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procedure. >> it's a huge burden to take time off work right now because i've got student loans garnishing my wages. >> reporter: unlike most states, in missouri, women must have two appointments with the same doctor. >> you have an appointment today? >> yes, ma'am, have i an appointment at 10:00. >> reporter: one that includes state-mandated counseling where missouri law requires doctors inform women the life of each human being begins at conception, and one for the procedure itself, both separated by a 72-hour waiting period. >> and these extra restrictions that are in place in missouri, how do you feel about them? >> i feel like it's inhumane. i feel like it's degrading to women to say that, you know, i'm a 30-year-old woman and i don't -- i can't decide for myself what's best for me, that i need three days to decide that? iowa been thinking about this from the moment i found out. >> this is our time. let us stand up for the right to life. >> we're stronger than we've
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ever been. we're gaining momentum. it's almost like a sleeping giant was awakened. >> reporter: karen cross is the political director of national right to life, the oldest and largest abortion rights group in the country. 12 states enacted abortion bans. none of the bans are currently in effect. are you trying to outlaw abortion? >> oh, absolutely. >> reporter: cross, who has had two abortions told us she regrets her decision, and believes restrictions in states like missouri are reasonable. you don't feel like a 72-hour waiting period is a burden? >> i don't. some women do. not just may change their minds during that 72-hour period, but some do. and so if there is a piece of information out there that would cause a woman to change her mind about this life-altering decision, then she should be given that information. ♪ >> oh, gosh.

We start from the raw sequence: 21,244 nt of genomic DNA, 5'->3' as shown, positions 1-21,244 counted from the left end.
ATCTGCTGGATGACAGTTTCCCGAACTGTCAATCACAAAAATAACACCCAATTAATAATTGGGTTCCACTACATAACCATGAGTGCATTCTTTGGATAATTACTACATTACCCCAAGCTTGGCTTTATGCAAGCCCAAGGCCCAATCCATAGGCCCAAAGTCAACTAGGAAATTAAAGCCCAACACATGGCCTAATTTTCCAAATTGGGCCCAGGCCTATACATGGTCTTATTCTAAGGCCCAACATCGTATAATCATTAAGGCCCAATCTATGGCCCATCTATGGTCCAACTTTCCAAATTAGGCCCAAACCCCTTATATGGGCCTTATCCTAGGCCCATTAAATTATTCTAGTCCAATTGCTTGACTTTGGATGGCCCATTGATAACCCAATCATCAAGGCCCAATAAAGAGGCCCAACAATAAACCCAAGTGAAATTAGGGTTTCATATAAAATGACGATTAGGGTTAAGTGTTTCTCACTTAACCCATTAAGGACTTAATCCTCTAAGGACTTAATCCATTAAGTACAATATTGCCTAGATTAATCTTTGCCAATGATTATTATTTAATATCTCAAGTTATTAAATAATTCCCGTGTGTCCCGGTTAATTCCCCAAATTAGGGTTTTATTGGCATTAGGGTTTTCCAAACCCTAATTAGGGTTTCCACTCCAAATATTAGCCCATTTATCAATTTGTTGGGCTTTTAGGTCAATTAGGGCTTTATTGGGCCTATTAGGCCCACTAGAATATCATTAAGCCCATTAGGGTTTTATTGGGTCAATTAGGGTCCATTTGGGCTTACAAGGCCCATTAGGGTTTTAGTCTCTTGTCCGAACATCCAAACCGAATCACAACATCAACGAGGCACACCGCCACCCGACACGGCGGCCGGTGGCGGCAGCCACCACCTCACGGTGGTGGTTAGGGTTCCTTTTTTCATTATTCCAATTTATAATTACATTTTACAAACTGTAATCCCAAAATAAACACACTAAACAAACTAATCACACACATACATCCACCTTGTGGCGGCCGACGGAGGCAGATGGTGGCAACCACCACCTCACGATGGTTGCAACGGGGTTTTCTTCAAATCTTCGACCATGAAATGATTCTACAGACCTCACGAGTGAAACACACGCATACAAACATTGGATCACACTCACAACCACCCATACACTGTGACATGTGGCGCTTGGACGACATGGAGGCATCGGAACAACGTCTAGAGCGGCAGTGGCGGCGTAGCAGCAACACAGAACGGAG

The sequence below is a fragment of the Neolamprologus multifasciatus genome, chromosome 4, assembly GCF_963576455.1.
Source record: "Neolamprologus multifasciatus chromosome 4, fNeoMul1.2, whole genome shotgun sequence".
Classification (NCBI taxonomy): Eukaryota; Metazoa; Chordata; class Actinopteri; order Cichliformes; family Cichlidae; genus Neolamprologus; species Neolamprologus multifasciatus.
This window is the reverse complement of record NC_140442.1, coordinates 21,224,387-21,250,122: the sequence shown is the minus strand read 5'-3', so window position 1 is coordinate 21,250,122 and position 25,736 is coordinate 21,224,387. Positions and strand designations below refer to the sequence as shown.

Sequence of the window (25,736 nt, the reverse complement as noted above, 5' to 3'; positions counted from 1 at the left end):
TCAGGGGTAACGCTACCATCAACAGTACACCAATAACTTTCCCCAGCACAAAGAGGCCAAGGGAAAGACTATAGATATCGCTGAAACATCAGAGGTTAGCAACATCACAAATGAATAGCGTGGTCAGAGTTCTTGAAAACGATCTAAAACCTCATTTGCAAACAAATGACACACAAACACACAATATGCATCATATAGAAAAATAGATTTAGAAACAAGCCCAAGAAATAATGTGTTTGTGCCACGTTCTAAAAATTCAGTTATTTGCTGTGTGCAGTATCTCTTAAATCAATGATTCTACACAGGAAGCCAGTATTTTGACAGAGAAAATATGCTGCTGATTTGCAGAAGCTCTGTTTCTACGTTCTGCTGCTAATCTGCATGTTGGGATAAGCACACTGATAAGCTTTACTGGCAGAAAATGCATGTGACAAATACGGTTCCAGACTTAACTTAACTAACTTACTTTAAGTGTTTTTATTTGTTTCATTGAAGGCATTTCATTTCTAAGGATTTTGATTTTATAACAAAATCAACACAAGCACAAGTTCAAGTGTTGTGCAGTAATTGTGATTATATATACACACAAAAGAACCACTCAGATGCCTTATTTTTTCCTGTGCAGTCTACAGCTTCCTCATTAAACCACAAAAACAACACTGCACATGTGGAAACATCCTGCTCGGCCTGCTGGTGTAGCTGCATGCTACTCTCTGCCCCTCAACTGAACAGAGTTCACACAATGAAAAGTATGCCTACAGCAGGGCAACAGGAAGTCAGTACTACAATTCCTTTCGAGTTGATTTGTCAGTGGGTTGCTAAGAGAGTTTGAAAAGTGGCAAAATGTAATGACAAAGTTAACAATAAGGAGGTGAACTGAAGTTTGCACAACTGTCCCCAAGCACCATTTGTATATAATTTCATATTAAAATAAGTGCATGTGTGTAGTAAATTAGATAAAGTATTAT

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here is all the protesters. no, no, no, no, no. leave me alone. >> reporter: having gone through the 72-hour waiting period, sarah returned to planned parenthood in st. louis for her abortion. >> don't be hard on yourself. >> reporter: in the waiting room, she read letters of encouragement from women who have gone through the same process. >> you've been through enough already. don't get discouraged. it was a long wait. it was worth it. it's been a really emotional process for me. it's been really hard. >> reporter: the people who are making these laws, what do you want them to hear from you? >> that i think what they're doing so women is wrong. absolutely wrong. >> reporter: sarah had her abortion six days after h longe than that because of scheduling issues. norah? >> meg, thank you very much. there is still much more se body cam video of an arrest that